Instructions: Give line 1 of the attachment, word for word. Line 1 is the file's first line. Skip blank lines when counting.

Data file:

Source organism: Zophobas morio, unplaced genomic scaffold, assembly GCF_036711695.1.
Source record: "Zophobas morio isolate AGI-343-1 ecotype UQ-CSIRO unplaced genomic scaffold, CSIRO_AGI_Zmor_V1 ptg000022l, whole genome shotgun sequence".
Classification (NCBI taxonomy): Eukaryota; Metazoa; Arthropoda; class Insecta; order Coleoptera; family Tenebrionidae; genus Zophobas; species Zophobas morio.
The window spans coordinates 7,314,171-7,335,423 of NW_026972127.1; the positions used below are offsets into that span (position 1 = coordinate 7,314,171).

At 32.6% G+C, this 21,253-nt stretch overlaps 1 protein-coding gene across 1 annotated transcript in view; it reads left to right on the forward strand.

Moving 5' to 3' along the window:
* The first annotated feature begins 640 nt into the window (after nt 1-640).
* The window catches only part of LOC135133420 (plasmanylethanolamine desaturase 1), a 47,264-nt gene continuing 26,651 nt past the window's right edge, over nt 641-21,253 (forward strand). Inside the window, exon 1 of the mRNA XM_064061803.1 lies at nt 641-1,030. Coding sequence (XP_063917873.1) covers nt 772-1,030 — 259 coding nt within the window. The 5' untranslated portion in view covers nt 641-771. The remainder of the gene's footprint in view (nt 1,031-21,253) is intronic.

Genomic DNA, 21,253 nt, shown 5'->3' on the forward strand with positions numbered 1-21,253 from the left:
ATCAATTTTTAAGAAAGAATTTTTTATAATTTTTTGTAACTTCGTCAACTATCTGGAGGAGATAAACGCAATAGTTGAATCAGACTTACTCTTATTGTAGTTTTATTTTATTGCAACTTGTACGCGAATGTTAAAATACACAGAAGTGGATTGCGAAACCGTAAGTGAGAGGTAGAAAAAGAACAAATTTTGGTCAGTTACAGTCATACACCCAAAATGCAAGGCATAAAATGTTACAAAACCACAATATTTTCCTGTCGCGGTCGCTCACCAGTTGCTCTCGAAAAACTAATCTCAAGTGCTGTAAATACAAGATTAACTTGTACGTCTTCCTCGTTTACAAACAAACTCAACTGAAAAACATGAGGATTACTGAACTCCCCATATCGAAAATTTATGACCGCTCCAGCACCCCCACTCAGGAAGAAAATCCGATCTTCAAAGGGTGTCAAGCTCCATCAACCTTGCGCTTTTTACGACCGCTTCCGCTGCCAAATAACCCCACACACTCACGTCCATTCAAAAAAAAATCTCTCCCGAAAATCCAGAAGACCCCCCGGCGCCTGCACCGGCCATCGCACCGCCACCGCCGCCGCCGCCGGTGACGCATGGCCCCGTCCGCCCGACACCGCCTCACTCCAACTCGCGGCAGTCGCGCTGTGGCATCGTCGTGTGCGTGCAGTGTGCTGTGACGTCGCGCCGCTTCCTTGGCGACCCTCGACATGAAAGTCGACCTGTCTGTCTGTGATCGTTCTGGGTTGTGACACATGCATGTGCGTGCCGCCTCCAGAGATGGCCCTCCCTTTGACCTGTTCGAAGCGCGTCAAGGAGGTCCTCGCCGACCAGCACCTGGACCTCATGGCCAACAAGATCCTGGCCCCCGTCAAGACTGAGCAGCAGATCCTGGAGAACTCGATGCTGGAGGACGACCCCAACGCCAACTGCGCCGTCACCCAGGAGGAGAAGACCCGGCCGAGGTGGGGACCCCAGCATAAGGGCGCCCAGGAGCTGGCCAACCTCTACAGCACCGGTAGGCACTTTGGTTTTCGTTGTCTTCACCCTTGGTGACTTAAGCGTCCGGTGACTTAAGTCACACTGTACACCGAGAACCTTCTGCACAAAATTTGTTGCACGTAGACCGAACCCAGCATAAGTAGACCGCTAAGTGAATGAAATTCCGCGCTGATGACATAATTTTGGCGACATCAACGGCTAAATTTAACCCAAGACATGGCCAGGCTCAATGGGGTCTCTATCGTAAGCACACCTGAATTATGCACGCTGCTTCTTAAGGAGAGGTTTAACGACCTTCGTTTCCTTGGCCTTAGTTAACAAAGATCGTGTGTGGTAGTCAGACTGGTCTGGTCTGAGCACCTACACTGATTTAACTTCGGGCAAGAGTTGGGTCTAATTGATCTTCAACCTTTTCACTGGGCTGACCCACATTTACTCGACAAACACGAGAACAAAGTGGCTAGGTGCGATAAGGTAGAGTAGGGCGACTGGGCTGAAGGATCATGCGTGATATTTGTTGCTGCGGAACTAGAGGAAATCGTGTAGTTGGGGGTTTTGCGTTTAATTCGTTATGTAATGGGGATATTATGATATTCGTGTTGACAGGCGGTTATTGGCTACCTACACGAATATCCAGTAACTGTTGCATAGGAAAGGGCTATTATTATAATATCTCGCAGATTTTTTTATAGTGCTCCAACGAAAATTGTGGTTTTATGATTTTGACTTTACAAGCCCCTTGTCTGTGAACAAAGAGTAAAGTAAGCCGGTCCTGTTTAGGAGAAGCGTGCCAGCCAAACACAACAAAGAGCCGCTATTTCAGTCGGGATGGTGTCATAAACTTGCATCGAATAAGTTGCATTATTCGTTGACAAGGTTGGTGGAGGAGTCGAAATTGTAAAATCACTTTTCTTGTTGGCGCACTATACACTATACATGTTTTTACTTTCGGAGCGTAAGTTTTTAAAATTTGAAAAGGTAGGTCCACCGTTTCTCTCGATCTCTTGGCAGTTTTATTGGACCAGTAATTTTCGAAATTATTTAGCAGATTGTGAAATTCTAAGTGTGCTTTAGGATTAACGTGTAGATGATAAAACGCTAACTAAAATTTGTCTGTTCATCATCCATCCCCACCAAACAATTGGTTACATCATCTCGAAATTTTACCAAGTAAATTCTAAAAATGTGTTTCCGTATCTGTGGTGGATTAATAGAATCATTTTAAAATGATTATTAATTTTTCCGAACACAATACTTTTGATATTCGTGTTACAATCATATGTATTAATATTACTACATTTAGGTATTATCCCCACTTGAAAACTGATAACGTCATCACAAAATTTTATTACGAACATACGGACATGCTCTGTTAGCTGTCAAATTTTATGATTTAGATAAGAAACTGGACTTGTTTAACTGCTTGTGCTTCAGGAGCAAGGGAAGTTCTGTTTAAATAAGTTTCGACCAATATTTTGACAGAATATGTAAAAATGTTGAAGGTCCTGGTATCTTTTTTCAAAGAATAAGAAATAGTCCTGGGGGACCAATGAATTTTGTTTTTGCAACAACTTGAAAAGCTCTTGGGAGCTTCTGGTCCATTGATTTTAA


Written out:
Source organism: Zophobas morio, unplaced genomic scaffold, assembly GCF_036711695.1.